Population statistics only tell half the story

Opinion

To the Editor:

Statistics show that Nova Scotia’s overall population is growing.

That’s the good news part of the story. Unfortunately, in this case, there is another troubling statistic lurking below the surface: Nova Scotia’s growth is almost exclusive to HRM. Good for HRM but for everyone outside of the city, these statistics only emphasize what we already know — communities in rural Nova Scotia are getting smaller, with fewer people, fewer opportunities and fewer services.

When communities decline, businesses suffer, schools and churches close and, too often, people generally struggle.

For too many communities, this is the story of Nova Scotia. A vicious cycle that will be very difficult to reverse. Population growth, population retention, will be necessary if we are to write a new chapter and generate statistics that we don’t have to cherry pick to be proud of.

That will mean that we need more skilled workers and more entrepreneurs. They not only fill labour gaps, they also create jobs by starting new businesses and laying down roots.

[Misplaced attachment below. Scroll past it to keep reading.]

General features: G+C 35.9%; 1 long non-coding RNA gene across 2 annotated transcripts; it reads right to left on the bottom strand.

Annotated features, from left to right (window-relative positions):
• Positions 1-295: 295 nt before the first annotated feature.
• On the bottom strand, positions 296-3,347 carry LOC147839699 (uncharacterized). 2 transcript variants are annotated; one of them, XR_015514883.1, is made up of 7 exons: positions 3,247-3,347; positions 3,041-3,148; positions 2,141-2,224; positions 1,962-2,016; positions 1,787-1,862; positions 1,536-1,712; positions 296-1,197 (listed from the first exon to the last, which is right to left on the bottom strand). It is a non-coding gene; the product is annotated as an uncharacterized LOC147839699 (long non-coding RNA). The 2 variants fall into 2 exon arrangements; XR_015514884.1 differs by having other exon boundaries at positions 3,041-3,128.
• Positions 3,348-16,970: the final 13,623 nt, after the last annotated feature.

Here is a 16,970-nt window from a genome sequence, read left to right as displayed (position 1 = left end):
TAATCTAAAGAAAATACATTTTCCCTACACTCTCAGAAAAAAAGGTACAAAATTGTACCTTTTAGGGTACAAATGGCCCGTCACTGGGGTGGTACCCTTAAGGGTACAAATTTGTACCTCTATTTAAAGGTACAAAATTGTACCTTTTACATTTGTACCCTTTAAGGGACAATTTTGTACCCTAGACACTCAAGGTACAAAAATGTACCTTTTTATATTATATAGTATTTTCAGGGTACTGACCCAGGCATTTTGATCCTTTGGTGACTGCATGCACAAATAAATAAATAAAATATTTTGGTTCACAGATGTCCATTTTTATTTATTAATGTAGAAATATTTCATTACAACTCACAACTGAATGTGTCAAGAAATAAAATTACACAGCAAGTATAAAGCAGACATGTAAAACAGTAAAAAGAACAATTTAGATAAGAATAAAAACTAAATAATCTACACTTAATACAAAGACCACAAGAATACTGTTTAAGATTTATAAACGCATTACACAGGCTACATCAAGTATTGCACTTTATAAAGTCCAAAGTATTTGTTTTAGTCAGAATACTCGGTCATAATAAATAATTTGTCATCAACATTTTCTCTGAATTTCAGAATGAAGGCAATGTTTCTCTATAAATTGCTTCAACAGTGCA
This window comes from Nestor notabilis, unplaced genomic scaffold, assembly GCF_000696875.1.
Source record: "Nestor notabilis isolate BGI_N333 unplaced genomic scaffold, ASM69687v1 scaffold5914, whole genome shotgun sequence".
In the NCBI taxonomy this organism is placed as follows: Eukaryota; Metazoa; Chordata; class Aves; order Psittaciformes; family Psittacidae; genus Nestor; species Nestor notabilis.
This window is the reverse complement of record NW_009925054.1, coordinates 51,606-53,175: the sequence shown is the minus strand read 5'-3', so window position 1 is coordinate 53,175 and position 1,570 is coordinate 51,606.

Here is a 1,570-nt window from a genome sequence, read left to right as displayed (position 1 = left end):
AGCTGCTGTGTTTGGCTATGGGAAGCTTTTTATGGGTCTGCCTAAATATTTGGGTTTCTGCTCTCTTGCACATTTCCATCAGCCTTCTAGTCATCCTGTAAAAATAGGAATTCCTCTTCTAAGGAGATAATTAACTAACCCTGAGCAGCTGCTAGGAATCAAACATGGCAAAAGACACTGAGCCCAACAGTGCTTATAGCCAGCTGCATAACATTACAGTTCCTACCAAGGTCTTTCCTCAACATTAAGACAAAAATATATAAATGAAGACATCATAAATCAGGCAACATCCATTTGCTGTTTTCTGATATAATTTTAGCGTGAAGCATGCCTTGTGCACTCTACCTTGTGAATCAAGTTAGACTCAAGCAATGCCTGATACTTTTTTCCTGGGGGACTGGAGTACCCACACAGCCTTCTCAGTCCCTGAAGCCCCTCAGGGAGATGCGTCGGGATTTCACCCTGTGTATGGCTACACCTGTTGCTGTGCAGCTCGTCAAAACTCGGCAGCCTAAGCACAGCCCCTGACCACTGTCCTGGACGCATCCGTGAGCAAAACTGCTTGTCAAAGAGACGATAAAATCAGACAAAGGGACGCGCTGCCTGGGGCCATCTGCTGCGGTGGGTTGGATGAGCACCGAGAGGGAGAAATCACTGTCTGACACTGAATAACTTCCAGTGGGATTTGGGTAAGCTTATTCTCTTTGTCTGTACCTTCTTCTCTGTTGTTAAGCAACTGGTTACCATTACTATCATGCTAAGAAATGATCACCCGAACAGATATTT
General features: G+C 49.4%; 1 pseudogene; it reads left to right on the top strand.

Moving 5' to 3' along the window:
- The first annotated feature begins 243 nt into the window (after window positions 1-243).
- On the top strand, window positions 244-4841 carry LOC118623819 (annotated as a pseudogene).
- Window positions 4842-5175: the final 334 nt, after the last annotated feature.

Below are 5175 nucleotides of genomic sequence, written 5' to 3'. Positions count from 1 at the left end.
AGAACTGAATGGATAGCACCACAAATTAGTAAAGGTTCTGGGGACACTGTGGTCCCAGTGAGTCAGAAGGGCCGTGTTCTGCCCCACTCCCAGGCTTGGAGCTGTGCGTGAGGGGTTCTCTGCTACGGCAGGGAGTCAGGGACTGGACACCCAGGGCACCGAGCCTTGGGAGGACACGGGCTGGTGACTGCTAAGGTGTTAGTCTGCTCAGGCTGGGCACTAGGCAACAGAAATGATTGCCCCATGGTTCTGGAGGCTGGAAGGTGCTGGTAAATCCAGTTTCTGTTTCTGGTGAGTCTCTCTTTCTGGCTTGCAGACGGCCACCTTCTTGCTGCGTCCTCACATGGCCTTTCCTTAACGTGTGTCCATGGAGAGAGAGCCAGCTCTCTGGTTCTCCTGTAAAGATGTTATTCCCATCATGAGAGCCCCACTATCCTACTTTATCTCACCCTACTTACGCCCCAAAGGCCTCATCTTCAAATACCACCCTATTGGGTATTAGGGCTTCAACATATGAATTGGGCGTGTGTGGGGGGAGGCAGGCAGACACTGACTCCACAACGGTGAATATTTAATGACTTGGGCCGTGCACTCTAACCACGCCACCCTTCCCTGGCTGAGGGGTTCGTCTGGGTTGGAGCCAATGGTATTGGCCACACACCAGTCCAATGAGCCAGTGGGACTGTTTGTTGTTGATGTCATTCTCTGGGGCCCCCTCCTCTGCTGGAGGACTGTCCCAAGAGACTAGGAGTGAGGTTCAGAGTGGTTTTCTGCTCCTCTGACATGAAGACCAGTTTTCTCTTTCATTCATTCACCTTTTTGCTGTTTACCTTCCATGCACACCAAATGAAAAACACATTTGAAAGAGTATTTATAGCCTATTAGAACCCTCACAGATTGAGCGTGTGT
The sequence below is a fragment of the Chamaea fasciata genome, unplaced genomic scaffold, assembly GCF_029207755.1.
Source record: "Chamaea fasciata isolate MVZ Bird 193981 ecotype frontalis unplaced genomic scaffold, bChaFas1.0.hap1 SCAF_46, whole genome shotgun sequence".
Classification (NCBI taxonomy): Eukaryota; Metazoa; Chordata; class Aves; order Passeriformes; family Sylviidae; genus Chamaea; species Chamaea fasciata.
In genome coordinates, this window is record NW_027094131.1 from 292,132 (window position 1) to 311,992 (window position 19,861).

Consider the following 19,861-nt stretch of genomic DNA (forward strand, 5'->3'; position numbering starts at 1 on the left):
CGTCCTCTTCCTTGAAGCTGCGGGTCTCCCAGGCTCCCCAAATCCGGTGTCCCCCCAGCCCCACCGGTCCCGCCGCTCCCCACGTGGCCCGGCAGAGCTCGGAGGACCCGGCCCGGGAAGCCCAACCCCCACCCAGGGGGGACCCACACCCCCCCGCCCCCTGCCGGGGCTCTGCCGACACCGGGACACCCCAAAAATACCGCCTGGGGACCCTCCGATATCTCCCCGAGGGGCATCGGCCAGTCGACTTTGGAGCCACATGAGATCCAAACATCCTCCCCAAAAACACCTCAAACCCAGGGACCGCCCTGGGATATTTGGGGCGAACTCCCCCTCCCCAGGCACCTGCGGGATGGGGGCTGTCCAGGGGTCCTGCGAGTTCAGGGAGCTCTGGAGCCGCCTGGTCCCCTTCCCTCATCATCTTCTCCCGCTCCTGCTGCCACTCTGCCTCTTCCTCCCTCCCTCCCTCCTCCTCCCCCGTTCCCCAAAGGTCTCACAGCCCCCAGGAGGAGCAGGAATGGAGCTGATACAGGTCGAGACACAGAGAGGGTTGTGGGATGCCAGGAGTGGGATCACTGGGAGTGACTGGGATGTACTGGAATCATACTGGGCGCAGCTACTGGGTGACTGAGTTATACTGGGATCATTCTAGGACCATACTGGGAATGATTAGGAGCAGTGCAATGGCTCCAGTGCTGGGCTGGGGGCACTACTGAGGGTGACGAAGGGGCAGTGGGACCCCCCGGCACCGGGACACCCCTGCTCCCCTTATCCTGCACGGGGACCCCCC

There are success stories but we need more and we need them all across the province.

Government has an important role and, yes, over the years, it has launched immigration programs that have encouraged newcomers to consider Nova Scotia.

In fact, last week, the McNeil Liberals announced that the Provincial Nominee Program would focus on continuing care assistants and truck drivers. As usual, there is a lack of details and there doesn’t really seem to be a plan but at least we can now see some evidence that it’s on their mind.

Still, the province must do better.

I will continue to push for targeted efforts to attract and retain skilled workers that want to live and thrive in our rural communities. They are very much needed. The reality is that the survival of many rural Nova Scotia communities depends on an ability to grow its population.

The Liberals may boast that Nova Scotia’s population is growing, but I’m committed to making sure that 5, 10 or 20 years down the road, those statistics can be celebrated all over the province.

Tim Houston, Leader

Nova Scotia Progressive Conservative Party